Enacted in response to the 2008 financial crisis, the Dodd-Frank Wall Street Reform and Consumer Protection Act (Dodd-Frank) places vastly greater oversight and restrictions on the U.S. finance and banking sectors. The aim: To regulate and minimize the kinds of risky, deceptive practices that led to the collapse of the U.S. housing market and economic recession.
As the most far-reaching financial reform effort ever passed into law, Dodd-Frank has as many proponents as it has detractors – especially in our heated 2016 election cycle. Though the legislation was signed into law in 2010, Dodd-Frank remains a hot-button political topic due its continuing evolution: Many of the Act’s 2,300 pages’ worth of provisions are still being finalized, and many new rules have been proposed in the years since the law was signed.
Future changes are likely to come down the Dodd-Frank pike in coming months and years, as well. President-elect Trump made his intentions of repealing Dodd-Frank – or at least dismantling many of its most onerous compliance burdens – known on the campaign trail, though it’s impossible to know at present how his policies will play out.
Evolving or not, many of Dodd-Frank’s new requirements are poised to impact stakeholders across a variety of business functions – and global payroll is one of those affected. In fact, without a holistic approach to global payroll across the enterprise, some financial companies may find it difficult to comply with new Dodd-Frank disclosure requirements.
What Does Payroll Have to Do with It?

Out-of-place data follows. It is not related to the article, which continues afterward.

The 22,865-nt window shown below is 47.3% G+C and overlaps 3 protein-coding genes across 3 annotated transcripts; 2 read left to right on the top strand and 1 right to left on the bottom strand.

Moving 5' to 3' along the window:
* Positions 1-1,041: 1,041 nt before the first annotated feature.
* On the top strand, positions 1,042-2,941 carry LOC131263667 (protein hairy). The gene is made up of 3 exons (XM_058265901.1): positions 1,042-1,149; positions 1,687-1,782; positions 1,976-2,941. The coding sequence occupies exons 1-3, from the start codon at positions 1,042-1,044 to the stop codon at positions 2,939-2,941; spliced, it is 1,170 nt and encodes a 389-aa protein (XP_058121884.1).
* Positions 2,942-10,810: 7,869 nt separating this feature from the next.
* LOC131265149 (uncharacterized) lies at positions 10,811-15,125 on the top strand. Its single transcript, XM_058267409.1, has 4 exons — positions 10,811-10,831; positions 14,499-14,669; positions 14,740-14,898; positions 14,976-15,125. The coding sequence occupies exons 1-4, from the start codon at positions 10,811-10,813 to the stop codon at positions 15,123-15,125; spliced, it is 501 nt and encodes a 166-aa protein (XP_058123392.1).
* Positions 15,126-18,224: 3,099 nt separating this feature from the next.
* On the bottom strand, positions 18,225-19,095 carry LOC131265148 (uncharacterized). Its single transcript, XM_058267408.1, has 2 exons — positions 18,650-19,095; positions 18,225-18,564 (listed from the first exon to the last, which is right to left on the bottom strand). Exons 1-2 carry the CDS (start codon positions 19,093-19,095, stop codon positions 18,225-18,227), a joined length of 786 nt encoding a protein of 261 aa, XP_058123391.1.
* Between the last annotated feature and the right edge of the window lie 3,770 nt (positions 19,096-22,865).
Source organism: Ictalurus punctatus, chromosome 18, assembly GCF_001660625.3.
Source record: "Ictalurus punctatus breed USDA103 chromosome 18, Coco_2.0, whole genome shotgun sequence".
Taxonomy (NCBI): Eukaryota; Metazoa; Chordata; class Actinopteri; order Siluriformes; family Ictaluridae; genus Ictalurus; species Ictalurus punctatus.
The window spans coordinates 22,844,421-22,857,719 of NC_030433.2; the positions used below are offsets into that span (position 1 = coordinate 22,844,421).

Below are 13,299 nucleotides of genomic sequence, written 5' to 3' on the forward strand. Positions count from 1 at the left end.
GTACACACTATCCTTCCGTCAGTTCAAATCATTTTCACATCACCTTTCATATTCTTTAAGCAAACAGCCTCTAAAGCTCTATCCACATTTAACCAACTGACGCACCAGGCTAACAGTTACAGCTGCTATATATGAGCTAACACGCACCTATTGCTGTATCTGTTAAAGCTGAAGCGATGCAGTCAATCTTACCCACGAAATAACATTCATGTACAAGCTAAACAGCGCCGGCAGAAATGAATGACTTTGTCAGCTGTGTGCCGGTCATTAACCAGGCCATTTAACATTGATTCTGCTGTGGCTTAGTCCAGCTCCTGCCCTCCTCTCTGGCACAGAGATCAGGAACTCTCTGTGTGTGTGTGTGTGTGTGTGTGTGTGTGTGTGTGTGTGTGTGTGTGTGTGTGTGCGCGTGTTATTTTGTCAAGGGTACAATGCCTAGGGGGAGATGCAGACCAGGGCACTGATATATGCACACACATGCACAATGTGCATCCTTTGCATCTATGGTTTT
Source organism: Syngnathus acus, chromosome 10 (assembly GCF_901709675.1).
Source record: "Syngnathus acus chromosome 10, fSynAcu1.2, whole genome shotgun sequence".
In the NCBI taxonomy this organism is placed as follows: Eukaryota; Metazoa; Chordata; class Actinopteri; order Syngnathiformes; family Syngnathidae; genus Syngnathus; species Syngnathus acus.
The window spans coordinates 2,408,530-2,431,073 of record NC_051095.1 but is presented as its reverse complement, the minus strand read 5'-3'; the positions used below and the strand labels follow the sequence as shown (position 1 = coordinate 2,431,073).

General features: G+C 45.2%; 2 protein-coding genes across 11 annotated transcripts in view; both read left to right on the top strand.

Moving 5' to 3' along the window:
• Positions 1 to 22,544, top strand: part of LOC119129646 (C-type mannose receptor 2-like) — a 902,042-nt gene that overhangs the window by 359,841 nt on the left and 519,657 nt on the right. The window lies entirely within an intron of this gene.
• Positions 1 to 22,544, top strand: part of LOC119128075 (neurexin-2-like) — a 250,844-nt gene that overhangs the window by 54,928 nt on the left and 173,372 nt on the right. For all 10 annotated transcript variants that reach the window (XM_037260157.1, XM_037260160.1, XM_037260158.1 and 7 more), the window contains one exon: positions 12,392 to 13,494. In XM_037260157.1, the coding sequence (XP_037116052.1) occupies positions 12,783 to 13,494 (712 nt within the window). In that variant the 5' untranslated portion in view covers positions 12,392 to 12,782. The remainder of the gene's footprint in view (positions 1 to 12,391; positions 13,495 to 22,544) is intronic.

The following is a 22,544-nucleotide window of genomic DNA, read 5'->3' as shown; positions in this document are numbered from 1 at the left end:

Since the 1980s, banks and other financial institutions have paid notoriously high salaries to their executives, salespeople, and other high-level employees.
Since the financial crisis, however, compensation arrangements in the financial sector have come under increased scrutiny – and for good reason: By issuing massive salaries and bonuses to executives and traders who take on undue risk in pursuit of profit, financial institutions encourage high-risk decision making among employees while jeopardizing consumer funds.
Dodd-Frank addresses the issues of pay and incentives most clearly in two distinct areas of the Act: The proposed rules governing bonuses, and the recently finalized ‘Pay Ratio Disclosure’ requirements. For global payroll stakeholders at financial institutions and publicly traded companies, these provisions are critical to understand.
Bonuses – Diminishing ‘Excessive’ Awards
To address Wall Street’s bonus problem, Dodd-Frank Section 956 tasked six different regulatory agencies with issuing rules to prevent the kind of “excessive” incentives that can lead to material losses.
Following an initial proposal in 2011, the six agencies (including the Treasury, FDIC, and SEC) rolled out a more stringent re-proposal in April 2016. The latest version puts different requirements on financial institutions based on size – placing the most onerous bonus-related compliance burdens on institutions exceeding $250 billion in average total consolidated assets.
Included in the proposal are mandatory bonus deferrals: To encourage long-term thinking around incentive pay, covered financial institutions with total assets exceeding $50 billion will be required to defer bonus payments for at least four years – as well as to comply with any agency requests for downward adjustments or forfeitures.